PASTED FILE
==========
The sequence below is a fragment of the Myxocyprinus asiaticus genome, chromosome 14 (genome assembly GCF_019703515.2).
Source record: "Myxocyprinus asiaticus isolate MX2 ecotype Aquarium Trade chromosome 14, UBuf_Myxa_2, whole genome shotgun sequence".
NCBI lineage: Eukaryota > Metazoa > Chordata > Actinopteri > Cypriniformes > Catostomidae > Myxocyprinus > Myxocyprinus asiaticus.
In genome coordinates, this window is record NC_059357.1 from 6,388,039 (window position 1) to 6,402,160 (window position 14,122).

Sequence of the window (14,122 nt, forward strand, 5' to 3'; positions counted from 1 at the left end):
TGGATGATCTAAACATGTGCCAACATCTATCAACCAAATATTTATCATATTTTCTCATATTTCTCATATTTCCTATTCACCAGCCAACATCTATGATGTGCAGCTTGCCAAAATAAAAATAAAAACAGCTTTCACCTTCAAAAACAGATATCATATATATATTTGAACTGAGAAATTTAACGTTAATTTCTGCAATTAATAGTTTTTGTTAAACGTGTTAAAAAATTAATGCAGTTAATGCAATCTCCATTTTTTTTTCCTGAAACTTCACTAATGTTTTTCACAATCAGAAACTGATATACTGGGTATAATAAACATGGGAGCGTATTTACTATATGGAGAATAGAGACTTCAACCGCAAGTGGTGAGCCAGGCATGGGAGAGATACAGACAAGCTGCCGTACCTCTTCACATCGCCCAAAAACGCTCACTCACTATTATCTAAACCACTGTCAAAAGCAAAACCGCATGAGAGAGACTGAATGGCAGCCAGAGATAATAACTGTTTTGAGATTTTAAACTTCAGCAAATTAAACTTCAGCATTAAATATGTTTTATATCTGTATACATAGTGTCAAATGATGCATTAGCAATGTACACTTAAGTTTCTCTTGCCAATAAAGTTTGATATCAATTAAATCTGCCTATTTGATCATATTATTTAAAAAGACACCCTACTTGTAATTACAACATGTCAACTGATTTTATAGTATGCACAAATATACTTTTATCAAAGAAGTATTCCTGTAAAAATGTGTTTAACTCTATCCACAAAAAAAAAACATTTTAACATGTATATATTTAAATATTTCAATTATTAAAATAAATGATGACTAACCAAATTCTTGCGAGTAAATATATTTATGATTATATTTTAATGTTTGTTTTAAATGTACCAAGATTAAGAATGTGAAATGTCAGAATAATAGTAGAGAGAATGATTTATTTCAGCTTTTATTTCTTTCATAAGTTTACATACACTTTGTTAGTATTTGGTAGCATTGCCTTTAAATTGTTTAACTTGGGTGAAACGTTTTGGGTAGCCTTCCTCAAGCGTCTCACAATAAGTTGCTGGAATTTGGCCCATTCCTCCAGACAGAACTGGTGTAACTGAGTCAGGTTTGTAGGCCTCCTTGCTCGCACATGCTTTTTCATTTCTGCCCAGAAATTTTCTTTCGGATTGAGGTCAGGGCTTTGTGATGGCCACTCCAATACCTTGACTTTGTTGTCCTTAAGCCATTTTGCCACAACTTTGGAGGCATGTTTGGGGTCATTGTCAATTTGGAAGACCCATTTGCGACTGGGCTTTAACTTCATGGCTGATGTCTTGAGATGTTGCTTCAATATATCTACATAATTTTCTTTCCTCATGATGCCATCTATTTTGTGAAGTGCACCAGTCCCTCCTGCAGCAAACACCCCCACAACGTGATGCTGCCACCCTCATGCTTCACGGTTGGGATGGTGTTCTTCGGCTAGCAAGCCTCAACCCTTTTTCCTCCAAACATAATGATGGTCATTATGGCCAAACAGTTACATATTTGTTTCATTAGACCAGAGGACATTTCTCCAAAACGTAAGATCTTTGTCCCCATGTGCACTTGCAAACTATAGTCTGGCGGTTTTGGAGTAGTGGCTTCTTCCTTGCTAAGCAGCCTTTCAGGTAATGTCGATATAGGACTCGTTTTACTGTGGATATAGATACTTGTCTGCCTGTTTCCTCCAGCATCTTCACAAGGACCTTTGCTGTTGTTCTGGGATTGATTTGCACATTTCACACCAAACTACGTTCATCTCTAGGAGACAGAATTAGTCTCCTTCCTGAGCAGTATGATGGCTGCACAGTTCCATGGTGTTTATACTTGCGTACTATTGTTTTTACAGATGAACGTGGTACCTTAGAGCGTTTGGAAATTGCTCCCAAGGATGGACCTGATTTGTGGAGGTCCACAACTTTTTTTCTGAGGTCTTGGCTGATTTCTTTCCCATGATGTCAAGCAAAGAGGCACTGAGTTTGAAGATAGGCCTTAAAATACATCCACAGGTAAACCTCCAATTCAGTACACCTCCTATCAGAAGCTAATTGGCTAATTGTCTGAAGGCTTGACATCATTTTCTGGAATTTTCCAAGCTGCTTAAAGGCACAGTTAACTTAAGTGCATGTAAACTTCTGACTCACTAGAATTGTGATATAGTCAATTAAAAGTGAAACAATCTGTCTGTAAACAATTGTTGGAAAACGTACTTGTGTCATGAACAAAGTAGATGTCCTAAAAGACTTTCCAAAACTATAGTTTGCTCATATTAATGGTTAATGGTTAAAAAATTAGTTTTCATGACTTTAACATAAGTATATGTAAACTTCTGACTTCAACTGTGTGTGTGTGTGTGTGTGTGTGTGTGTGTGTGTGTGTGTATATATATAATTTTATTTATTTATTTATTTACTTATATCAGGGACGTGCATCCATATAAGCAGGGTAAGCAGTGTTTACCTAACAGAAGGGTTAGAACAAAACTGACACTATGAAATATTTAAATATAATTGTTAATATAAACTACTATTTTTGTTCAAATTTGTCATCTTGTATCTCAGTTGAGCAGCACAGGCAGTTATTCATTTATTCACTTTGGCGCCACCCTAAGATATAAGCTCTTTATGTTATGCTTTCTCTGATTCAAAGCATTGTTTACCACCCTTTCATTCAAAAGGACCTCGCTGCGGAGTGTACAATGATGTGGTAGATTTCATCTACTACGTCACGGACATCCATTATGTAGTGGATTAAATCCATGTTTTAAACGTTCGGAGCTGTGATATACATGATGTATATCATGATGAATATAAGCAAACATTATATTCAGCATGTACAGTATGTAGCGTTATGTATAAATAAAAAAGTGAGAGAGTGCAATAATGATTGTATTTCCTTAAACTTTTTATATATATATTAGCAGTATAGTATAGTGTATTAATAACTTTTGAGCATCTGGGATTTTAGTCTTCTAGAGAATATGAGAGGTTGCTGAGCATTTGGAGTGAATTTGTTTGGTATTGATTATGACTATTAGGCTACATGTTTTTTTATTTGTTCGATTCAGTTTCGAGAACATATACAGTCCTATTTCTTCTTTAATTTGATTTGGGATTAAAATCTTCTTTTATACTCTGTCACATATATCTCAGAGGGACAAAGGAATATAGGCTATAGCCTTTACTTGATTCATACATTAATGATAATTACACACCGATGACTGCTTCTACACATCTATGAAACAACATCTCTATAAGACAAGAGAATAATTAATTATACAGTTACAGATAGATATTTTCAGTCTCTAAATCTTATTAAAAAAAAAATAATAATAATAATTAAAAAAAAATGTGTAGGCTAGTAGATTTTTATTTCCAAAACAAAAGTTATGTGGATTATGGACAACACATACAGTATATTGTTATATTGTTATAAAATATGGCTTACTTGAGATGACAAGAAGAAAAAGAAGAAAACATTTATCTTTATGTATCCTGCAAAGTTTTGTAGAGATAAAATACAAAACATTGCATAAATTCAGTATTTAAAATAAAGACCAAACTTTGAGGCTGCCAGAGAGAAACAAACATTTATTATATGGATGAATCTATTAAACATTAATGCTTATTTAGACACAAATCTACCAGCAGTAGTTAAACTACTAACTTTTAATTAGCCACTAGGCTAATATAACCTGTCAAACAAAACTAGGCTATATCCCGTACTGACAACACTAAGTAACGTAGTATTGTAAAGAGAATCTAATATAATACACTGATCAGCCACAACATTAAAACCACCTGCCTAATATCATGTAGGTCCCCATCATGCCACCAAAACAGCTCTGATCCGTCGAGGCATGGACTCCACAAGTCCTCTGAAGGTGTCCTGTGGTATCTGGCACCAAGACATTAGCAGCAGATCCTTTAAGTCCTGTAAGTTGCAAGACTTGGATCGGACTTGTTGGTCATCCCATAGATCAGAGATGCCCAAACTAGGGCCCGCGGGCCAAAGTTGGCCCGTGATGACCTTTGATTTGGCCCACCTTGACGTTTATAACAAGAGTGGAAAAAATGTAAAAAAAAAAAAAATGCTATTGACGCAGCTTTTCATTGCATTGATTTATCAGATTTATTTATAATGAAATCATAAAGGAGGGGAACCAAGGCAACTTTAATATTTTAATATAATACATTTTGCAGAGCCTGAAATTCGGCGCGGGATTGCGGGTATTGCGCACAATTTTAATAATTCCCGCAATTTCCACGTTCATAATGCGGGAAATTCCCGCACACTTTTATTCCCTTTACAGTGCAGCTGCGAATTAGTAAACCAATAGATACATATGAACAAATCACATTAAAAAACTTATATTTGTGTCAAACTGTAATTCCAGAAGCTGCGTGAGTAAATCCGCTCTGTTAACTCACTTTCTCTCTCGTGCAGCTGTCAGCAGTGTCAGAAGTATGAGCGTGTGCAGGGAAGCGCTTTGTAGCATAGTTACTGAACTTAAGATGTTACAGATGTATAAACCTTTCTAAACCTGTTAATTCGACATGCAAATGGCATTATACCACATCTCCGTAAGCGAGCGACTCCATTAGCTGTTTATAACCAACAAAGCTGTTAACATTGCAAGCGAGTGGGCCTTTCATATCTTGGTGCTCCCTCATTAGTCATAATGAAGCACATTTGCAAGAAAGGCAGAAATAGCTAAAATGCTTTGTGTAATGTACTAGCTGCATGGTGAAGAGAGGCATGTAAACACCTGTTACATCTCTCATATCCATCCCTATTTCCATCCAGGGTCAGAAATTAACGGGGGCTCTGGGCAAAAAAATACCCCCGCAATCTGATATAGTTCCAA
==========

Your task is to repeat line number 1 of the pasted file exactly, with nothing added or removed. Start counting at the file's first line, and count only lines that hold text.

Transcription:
The sequence below is a fragment of the Myxocyprinus asiaticus genome, chromosome 14 (genome assembly GCF_019703515.2).